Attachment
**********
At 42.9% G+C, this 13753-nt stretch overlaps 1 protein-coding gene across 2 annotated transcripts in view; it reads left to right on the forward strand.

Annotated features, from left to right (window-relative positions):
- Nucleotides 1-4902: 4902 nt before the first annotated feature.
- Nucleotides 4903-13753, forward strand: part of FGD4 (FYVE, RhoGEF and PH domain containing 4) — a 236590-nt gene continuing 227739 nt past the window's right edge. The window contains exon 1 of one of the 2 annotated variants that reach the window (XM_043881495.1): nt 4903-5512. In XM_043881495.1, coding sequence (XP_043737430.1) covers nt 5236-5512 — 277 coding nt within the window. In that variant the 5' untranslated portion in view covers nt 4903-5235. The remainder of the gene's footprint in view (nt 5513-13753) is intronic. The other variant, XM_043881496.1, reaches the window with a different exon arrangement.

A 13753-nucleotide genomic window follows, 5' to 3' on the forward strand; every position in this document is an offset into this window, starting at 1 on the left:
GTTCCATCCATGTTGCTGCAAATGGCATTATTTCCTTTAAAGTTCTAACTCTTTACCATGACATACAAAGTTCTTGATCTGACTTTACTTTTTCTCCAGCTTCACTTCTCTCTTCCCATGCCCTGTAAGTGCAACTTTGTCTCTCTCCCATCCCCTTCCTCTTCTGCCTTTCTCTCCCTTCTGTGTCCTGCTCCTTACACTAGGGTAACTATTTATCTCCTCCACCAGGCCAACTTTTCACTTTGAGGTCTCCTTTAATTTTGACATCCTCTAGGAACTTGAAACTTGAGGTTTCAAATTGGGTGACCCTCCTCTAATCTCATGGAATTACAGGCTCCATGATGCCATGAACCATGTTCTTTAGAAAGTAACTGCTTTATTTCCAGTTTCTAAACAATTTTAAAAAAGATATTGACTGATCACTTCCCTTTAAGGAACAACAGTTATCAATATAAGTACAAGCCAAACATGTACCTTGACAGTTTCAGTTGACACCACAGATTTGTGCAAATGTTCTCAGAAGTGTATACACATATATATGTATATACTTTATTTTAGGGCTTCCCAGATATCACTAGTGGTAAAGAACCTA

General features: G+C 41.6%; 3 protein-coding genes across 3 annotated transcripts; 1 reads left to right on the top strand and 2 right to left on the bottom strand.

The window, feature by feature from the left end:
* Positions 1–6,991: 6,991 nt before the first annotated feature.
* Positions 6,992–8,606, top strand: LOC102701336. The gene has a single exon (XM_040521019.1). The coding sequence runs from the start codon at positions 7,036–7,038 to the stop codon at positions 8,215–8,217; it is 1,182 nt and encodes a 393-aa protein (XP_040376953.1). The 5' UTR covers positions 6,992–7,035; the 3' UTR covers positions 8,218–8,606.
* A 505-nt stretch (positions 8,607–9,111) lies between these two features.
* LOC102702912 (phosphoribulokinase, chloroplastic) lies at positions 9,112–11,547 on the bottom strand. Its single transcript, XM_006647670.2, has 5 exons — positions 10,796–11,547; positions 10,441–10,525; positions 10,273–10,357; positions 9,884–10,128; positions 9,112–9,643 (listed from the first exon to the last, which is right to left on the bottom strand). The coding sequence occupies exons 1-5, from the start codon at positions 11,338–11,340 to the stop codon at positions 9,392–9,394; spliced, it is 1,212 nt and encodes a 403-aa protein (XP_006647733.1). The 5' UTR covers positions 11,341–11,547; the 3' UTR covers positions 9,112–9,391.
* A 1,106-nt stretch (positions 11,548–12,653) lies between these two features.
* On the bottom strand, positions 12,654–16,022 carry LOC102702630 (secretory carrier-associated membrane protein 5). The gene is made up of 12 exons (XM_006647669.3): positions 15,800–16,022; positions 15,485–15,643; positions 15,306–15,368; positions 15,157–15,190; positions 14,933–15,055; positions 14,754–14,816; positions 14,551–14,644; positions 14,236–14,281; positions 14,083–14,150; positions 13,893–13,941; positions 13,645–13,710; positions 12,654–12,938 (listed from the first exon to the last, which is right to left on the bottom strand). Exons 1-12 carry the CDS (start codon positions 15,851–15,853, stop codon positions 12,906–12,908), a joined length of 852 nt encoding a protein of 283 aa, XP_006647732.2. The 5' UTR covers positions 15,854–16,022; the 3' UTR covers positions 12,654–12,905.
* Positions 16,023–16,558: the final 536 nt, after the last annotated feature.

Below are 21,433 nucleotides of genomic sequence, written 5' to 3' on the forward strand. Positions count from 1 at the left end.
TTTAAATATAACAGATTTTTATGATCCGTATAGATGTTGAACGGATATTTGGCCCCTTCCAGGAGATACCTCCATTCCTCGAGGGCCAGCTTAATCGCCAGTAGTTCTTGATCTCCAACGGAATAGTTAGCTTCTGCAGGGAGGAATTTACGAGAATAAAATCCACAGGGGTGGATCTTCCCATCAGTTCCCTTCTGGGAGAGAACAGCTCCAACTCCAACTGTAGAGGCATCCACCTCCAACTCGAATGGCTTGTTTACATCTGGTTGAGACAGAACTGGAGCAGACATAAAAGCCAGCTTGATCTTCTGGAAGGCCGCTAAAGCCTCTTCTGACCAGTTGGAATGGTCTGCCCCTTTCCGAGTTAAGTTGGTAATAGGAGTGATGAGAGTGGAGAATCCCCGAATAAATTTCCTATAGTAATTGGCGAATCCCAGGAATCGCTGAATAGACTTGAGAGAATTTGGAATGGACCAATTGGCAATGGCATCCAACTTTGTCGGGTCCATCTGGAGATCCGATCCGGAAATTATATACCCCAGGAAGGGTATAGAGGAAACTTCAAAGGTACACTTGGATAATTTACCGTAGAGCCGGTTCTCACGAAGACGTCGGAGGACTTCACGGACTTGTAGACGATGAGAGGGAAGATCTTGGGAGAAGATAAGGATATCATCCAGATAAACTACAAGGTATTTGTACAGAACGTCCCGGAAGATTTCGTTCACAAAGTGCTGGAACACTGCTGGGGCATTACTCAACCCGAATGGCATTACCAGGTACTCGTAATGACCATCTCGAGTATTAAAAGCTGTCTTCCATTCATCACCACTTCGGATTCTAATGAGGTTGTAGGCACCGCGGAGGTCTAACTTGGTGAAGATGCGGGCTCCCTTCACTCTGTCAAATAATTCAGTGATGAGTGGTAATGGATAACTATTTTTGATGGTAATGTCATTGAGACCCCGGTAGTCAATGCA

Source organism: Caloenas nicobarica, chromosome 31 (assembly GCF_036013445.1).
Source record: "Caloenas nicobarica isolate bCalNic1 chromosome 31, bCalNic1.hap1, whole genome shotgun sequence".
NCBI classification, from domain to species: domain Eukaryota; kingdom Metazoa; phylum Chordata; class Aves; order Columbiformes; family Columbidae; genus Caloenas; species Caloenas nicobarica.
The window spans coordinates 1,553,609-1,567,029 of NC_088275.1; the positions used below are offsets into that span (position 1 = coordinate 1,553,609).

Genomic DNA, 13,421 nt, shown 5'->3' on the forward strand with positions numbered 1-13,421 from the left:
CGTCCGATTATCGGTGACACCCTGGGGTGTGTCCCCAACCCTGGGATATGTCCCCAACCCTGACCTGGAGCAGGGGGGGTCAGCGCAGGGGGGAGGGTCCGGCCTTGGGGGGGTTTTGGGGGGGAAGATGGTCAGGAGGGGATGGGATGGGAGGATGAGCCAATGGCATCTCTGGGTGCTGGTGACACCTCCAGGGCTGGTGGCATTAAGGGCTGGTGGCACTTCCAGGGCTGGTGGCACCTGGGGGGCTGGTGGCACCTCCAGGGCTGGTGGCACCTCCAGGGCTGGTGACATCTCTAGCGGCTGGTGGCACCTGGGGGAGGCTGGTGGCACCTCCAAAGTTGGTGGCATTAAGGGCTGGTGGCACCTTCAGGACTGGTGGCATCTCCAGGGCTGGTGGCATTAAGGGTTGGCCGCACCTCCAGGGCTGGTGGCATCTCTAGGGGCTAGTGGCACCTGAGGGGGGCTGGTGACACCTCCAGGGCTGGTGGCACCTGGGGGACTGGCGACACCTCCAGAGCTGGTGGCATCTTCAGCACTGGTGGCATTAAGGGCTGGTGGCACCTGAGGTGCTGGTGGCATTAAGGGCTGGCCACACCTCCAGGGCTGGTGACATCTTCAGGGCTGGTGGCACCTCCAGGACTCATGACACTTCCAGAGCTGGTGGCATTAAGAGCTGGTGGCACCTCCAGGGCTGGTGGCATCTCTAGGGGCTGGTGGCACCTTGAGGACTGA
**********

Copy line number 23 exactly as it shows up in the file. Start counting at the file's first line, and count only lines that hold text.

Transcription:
CGTCCGATTATCGGTGACACCCTGGGGTGTGTCCCCAACCCTGGGATATGTCCCCAACCCTGACCTGGAGCAGGGGGGGTCAGCGCAGGGGGGAGGGTCCGGCCTTGGGGGGGTTTTGGGGGGGAAGATGGTCAGGAGGGGATGGGATGGGAGGATGAGCCAATGGCATCTCTGGGTGCTGGTGACACCTCCAGGGCTGGTGGCATTAAGGGCTGGTGGCACTTCCAGGGCTGGTGGCACCTGGGGGGCTGGTGGCACCTCCAGGGCTGGTGGCACCTCCAGGGCTGGTGACATCTCTAGCGGCTGGTGGCACCTGGGGGAGGCTGGTGGCACCTCCAAAGTTGGTGGCATTAAGGGCTGGTGGCACCTTCAGGACTGGTGGCATCTCCAGGGCTGGTGGCATTAAGGGTTGGCCGCACCTCCAGGGCTGGTGGCATCTCTAGGGGCTAGTGGCACCTGAGGGGGGCTGGTGACACCTCCAGGGCTGGTGGCACCTGGGGGACTGGCGACACCTCCAGAGCTGGTGGCATCTTCAGCACTGGTGGCATTAAGGGCTGGTGGCACCTGAGGTGCTGGTGGCATTAAGGGCTGGCCACACCTCCAGGGCTGGTGACATCTTCAGGGCTGGTGGCACCTCCAGGACTCATGACACTTCCAGAGCTGGTGGCATTAAGAGCTGGTGGCACCTCCAGGGCTGGTGGCATCTCTAGGGGCTGGTGGCACCTTGAGGACTGA